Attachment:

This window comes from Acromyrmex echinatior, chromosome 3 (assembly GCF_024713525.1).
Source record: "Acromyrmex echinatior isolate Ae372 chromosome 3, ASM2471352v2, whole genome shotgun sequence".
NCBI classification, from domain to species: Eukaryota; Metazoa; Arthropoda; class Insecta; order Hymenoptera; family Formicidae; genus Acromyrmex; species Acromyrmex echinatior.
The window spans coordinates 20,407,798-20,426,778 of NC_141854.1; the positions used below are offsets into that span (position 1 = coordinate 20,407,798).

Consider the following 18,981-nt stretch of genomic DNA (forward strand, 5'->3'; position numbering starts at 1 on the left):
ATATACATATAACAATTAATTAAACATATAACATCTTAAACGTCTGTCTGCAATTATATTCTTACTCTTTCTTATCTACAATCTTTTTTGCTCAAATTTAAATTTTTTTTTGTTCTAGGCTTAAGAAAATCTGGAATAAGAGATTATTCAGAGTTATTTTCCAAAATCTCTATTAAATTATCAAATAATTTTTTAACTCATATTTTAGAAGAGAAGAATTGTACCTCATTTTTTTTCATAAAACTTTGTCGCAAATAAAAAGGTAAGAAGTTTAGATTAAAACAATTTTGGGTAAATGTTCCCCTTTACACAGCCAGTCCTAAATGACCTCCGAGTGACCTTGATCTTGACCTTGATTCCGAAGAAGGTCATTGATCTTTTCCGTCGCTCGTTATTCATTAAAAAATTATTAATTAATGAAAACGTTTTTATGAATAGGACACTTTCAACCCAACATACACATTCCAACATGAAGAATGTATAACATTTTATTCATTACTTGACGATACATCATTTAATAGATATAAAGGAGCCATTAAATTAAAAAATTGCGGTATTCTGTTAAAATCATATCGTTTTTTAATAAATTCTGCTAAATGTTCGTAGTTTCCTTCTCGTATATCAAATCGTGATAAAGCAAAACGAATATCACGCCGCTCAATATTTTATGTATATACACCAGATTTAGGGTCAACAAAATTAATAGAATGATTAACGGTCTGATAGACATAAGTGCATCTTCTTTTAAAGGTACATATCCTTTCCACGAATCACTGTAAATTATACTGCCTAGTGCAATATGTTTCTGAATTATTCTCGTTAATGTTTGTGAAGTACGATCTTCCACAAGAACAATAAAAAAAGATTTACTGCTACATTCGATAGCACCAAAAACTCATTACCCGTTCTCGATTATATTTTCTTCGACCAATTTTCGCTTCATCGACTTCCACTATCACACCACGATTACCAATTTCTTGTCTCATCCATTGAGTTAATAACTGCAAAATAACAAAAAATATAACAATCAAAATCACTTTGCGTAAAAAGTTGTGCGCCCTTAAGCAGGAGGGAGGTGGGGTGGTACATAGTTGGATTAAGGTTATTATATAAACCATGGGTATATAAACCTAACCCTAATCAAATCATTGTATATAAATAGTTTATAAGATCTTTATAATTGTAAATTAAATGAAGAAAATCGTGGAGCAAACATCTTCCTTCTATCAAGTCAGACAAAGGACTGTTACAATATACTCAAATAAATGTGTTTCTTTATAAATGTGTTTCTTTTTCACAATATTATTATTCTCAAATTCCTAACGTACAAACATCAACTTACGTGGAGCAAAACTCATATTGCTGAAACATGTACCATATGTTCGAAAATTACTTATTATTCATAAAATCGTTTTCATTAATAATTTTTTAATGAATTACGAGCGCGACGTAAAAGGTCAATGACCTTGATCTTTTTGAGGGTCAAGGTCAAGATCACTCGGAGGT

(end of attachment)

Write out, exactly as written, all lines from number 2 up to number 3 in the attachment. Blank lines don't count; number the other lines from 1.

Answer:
Source record: "Acromyrmex echinatior isolate Ae372 chromosome 3, ASM2471352v2, whole genome shotgun sequence".
NCBI classification, from domain to species: Eukaryota; Metazoa; Arthropoda; class Insecta; order Hymenoptera; family Formicidae; genus Acromyrmex; species Acromyrmex echinatior.